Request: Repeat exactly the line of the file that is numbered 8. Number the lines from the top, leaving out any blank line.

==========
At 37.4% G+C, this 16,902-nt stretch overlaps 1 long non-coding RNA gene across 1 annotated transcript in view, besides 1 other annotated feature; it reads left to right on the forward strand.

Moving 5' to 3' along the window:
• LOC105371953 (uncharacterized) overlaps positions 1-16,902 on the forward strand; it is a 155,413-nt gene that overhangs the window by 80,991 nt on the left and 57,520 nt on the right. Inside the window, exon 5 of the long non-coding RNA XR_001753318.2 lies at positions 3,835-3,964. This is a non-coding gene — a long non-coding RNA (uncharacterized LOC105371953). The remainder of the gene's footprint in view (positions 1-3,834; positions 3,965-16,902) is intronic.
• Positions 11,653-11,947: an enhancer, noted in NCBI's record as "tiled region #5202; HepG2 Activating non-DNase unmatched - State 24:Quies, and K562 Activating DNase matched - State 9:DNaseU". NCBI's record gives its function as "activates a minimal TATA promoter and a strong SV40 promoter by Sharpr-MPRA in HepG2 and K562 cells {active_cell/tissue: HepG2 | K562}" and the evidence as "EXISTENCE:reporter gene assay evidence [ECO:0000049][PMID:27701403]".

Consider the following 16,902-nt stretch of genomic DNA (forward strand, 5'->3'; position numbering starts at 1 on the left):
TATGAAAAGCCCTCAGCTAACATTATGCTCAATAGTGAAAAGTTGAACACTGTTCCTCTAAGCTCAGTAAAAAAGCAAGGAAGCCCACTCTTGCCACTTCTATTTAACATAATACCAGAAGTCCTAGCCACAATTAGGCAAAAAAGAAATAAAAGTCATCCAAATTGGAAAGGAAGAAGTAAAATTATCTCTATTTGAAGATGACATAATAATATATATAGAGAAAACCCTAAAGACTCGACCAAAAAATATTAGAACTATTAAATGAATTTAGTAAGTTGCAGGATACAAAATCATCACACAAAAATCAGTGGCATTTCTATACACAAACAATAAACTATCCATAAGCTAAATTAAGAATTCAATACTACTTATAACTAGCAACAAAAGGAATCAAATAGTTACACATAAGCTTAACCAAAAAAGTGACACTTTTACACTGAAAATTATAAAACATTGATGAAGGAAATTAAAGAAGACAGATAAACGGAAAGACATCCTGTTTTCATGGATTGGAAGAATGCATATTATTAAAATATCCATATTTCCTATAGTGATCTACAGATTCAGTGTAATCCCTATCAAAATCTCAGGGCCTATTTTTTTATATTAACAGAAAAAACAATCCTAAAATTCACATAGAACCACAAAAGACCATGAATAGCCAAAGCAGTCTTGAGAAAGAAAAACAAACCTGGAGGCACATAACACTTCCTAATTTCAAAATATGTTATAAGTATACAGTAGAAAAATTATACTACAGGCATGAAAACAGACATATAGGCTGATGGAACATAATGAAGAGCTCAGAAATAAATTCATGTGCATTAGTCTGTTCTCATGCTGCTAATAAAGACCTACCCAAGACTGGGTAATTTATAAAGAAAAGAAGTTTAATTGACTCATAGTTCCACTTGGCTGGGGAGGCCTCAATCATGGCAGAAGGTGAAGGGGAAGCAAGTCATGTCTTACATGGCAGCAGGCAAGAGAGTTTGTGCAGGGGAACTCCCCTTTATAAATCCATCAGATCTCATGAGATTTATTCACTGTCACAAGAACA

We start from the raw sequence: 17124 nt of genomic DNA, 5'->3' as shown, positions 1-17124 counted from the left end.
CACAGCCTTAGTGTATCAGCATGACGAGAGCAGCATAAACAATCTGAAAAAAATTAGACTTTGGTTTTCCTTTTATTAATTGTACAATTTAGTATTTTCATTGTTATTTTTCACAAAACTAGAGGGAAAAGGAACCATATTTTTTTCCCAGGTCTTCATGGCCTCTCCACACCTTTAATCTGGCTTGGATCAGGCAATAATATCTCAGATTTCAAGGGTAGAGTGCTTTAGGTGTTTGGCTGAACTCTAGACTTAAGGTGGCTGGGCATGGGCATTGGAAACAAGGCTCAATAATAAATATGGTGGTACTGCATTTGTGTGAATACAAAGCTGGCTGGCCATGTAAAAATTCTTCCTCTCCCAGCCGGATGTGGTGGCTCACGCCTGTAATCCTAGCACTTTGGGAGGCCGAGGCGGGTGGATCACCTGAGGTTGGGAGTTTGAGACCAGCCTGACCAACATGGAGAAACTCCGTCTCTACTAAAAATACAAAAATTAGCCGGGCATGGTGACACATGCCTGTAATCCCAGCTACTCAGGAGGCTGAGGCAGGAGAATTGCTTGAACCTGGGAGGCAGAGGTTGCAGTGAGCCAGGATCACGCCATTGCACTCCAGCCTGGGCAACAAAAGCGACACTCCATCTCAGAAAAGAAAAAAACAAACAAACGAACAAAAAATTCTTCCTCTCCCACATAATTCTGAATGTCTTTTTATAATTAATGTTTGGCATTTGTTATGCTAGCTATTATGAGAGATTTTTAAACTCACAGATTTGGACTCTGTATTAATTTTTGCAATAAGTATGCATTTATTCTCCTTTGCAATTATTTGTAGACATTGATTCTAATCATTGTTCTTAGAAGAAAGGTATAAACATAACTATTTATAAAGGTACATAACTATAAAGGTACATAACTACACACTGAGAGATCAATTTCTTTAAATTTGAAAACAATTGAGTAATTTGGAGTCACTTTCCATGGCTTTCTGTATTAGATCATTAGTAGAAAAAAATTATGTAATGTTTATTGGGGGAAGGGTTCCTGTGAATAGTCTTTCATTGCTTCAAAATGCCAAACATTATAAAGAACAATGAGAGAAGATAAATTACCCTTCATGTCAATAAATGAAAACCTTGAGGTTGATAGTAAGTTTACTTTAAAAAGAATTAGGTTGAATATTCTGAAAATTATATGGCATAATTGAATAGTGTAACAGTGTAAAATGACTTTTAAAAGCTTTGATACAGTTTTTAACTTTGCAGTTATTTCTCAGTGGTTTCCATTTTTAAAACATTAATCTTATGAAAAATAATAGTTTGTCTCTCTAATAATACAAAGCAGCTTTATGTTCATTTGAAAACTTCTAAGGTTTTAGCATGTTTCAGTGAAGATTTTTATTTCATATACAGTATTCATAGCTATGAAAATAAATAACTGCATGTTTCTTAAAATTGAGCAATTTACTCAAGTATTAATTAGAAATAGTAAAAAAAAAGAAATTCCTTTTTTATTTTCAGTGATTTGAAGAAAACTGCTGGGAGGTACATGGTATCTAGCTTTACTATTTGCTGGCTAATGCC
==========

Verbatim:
CACAGCCTTAGTGTATCAGCATGACGAGAGCAGCATAAACAATCTGAAAAAAATTAGACTTTGGTTTTCCTTTTATTAATTGTACAATTTAGTATTTTCATTGTTATTTTTCACAAAACTAGAGGGAAAAGGAACCATATTTTTTTCCCAGGTCTTCATGGCCTCTCCACACCTTTAATCTGGCTTGGATCAGGCAATAATATCTCAGATTTCAAGGGTAGAGTGCTTTAGGTGTTTGGCTGAACTCTAGACTTAAGGTGGCTGGGCATGGGCATTGGAAACAAGGCTCAATAATAAATATGGTGGTACTGCATTTGTGTGAATACAAAGCTGGCTGGCCATGTAAAAATTCTTCCTCTCCCAGCCGGATGTGGTGGCTCACGCCTGTAATCCTAGCACTTTGGGAGGCCGAGGCGGGTGGATCACCTGAGGTTGGGAGTTTGAGACCAGCCTGACCAACATGGAGAAACTCCGTCTCTACTAAAAATACAAAAATTAGCCGGGCATGGTGACACATGCCTGTAATCCCAGCTACTCAGGAGGCTGAGGCAGGAGAATTGCTTGAACCTGGGAGGCAGAGGTTGCAGTGAGCCAGGATCACGCCATTGCACTCCAGCCTGGGCAACAAAAGCGACACTCCATCTCAGAAAAGAAAAAAACAAACAAACGAACAAAAAATTCTTCCTCTCCCACATAATTCTGAATGTCTTTTTATAATTAATGTTTGGCATTTGTTATGCTAGCTATTATGAGAGATTTTTAAACTCACAGATTTGGACTCTGTATTAATTTTTGCAATAAGTATGCATTTATTCTCCTTTGCAATTATTTGTAGACATTGATTCTAATCATTGTTCTTAGAAGAAAGGTATAAACATAACTATTTATAAAGGTACATAACTATAAAGGTACATAACTACACACTGAGAGATCAATTTCTTTAAATTTGAAAACAATTGAGTAATTTGGAGTCACTTTCCATGGCTTTCTGTATTAGATCATTAGTAGAAAAAAATTATGTAATGTTTATTGGGGGAAGGGTTCCTGTGAATAGTCTTTCATTGCTTCAAAATGCCAAACATTATAAAGAACAATGAGAGAAGATAAATTACCCTTCATGTCAATAAATGAAAACCTTGAGGTTGATAGTAAGTTTACTTTAAAAAGAATTAGGTTGAATATTCTGAAAATTATATGGCATAATTGAATAGTGTAACAGTGTAAAATGACTTTTAAAAGCTTTGATACAGTTTTTAACTTTGCAGTTATTTCTCAGTGGTTTCCATTTTTAAAACATTAATCTTATGAAAAATAATAGTTTGTCTCTCTAATAATACAAAGCAGCTTTATGTTCATTTGAAAACTTCTAAGGTTTTAGCATGTTTCAGTGAAGATTTTTATTTCATATACAGTATTCATAGCTATGAAAATAAATAACTGCATGTTTCTTAAAATTGAGCAATTTACTCAAGTATTAATTAGAAATAGTAAAAAAAAAGAAATTCCTTTTTTATTTTCAGTGATTTGAAGAAAACTGCTGGGAGGTACATGGTATCTAGCTTTACTATTTGCTGGCTAATGCC